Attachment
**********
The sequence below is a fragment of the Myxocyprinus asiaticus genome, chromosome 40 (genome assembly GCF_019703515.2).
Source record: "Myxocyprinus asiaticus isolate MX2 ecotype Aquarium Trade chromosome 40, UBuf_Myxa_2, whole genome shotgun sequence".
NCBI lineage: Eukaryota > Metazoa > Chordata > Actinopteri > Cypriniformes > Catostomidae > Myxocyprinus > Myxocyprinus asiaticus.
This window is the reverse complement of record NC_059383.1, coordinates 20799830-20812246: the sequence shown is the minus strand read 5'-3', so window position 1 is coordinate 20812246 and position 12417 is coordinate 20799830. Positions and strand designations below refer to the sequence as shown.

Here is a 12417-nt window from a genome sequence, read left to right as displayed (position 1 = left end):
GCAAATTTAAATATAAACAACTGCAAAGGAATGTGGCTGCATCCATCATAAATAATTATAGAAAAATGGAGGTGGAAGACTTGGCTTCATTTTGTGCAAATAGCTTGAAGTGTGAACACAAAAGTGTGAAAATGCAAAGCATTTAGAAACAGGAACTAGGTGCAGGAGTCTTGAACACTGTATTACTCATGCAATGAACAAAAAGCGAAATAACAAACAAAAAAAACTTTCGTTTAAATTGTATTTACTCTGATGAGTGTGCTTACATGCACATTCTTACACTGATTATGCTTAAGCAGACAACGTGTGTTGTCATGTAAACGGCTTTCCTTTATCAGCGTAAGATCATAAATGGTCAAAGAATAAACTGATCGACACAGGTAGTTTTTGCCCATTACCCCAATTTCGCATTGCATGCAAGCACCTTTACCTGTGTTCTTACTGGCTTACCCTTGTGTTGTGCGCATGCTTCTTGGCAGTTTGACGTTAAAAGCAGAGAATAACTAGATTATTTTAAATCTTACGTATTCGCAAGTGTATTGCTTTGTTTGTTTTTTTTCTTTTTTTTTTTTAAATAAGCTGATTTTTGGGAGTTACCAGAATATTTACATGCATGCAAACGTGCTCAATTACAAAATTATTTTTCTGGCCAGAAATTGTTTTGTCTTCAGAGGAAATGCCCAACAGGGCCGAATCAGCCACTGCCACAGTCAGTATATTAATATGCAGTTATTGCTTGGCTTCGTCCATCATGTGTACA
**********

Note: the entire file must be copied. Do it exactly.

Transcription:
The sequence below is a fragment of the Myxocyprinus asiaticus genome, chromosome 40 (genome assembly GCF_019703515.2).
Source record: "Myxocyprinus asiaticus isolate MX2 ecotype Aquarium Trade chromosome 40, UBuf_Myxa_2, whole genome shotgun sequence".
NCBI lineage: Eukaryota > Metazoa > Chordata > Actinopteri > Cypriniformes > Catostomidae > Myxocyprinus > Myxocyprinus asiaticus.
This window is the reverse complement of record NC_059383.1, coordinates 20799830-20812246: the sequence shown is the minus strand read 5'-3', so window position 1 is coordinate 20812246 and position 12417 is coordinate 20799830. Positions and strand designations below refer to the sequence as shown.

Here is a 12417-nt window from a genome sequence, read left to right as displayed (position 1 = left end):
GCAAATTTAAATATAAACAACTGCAAAGGAATGTGGCTGCATCCATCATAAATAATTATAGAAAAATGGAGGTGGAAGACTTGGCTTCATTTTGTGCAAATAGCTTGAAGTGTGAACACAAAAGTGTGAAAATGCAAAGCATTTAGAAACAGGAACTAGGTGCAGGAGTCTTGAACACTGTATTACTCATGCAATGAACAAAAAGCGAAATAACAAACAAAAAAAACTTTCGTTTAAATTGTATTTACTCTGATGAGTGTGCTTACATGCACATTCTTACACTGATTATGCTTAAGCAGACAACGTGTGTTGTCATGTAAACGGCTTTCCTTTATCAGCGTAAGATCATAAATGGTCAAAGAATAAACTGATCGACACAGGTAGTTTTTGCCCATTACCCCAATTTCGCATTGCATGCAAGCACCTTTACCTGTGTTCTTACTGGCTTACCCTTGTGTTGTGCGCATGCTTCTTGGCAGTTTGACGTTAAAAGCAGAGAATAACTAGATTATTTTAAATCTTACGTATTCGCAAGTGTATTGCTTTGTTTGTTTTTTTTCTTTTTTTTTTTTAAATAAGCTGATTTTTGGGAGTTACCAGAATATTTACATGCATGCAAACGTGCTCAATTACAAAATTATTTTTCTGGCCAGAAATTGTTTTGTCTTCAGAGGAAATGCCCAACAGGGCCGAATCAGCCACTGCCACAGTCAGTATATTAATATGCAGTTATTGCTTGGCTTCGTCCATCATGTGTACA